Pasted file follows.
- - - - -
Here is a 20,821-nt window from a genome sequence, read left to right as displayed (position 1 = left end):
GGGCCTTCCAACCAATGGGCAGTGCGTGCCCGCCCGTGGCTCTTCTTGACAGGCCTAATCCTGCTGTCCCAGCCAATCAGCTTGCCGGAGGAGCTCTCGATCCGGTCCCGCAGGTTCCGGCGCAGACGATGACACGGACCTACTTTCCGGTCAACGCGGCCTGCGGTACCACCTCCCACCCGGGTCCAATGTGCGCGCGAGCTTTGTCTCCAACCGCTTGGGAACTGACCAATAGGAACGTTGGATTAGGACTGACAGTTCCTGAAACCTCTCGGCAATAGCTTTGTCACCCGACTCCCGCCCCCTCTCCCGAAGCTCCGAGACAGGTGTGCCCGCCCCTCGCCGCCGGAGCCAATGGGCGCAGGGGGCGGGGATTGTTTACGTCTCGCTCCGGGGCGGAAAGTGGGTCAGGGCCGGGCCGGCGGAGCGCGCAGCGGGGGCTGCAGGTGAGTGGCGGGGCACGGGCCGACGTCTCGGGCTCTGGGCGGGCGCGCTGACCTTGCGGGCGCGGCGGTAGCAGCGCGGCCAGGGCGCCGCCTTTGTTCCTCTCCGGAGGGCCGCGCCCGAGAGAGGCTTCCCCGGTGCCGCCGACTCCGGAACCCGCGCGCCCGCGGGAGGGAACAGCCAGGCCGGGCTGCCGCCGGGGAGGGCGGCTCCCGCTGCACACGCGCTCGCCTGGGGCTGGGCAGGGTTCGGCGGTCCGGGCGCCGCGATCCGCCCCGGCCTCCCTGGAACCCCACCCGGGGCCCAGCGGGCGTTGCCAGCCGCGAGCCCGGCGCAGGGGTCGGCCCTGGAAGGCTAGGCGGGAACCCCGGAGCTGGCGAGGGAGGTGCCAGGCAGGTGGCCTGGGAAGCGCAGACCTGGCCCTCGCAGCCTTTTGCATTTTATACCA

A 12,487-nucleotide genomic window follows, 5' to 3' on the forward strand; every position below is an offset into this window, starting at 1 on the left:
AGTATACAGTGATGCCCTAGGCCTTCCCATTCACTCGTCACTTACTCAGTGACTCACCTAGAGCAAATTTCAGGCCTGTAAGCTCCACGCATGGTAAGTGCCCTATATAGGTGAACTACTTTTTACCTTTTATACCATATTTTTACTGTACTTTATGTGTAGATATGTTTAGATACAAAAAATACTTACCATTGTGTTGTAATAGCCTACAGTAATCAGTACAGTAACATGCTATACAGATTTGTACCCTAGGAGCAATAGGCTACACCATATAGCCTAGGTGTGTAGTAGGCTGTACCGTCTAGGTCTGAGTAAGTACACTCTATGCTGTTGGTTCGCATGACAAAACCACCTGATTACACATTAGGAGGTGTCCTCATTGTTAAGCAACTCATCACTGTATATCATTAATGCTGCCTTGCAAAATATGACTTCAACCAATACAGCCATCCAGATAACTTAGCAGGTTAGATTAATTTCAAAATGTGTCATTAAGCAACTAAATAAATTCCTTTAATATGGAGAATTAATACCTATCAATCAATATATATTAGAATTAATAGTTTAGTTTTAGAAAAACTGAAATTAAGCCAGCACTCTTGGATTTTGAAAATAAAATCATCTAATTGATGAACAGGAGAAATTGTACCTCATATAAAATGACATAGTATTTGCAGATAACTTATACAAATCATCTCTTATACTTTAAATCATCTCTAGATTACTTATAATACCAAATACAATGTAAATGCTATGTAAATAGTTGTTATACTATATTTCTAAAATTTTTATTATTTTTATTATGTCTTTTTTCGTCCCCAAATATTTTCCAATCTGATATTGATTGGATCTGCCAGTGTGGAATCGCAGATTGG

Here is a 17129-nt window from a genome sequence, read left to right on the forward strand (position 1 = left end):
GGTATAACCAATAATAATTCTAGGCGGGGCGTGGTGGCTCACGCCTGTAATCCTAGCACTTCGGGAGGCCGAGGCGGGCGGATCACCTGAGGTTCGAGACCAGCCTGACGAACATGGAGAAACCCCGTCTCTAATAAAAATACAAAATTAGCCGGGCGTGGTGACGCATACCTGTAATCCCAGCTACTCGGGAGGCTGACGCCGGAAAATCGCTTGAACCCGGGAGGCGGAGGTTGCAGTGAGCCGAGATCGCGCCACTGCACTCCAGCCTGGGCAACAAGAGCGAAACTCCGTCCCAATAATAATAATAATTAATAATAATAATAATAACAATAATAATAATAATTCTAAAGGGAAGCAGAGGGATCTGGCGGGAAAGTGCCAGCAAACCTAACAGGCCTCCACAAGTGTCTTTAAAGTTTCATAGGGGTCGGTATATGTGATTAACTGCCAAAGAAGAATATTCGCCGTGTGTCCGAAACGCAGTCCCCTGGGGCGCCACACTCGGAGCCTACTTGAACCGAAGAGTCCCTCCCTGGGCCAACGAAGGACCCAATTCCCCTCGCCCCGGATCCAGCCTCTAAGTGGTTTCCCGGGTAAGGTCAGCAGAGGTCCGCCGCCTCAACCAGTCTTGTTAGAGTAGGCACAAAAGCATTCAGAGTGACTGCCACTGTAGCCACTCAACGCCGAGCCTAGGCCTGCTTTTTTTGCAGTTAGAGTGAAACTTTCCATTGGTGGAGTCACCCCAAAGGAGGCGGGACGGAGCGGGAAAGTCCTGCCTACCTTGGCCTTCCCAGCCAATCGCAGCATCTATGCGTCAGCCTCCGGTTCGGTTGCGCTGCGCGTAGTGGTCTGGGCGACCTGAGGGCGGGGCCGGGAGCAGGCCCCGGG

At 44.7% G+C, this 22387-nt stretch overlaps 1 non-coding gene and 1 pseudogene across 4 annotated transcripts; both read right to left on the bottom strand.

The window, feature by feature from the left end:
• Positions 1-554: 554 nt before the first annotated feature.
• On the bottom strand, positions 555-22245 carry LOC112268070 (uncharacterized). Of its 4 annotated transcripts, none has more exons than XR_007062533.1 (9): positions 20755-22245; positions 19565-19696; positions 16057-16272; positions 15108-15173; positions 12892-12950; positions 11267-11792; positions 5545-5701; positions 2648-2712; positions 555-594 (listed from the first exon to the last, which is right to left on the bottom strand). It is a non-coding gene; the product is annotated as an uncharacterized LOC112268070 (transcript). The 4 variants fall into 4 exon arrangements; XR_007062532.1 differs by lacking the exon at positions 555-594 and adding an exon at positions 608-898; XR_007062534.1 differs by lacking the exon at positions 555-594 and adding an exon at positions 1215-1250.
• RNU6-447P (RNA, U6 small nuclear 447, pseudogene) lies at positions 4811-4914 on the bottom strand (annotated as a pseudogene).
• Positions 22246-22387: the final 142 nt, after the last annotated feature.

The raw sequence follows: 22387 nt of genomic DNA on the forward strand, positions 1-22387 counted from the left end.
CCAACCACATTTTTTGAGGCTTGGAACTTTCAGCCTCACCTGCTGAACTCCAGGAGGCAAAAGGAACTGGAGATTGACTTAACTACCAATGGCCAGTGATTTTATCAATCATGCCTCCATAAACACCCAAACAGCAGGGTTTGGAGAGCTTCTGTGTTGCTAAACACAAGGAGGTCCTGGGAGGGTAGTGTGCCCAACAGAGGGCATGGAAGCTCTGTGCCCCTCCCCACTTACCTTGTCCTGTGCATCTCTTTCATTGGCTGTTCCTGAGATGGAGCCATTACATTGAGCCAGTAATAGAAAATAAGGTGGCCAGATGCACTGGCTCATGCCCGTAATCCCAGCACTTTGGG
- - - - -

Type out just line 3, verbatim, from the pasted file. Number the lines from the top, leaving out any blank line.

A 12,487-nucleotide genomic window follows, 5' to 3' on the forward strand; every position below is an offset into this window, starting at 1 on the left: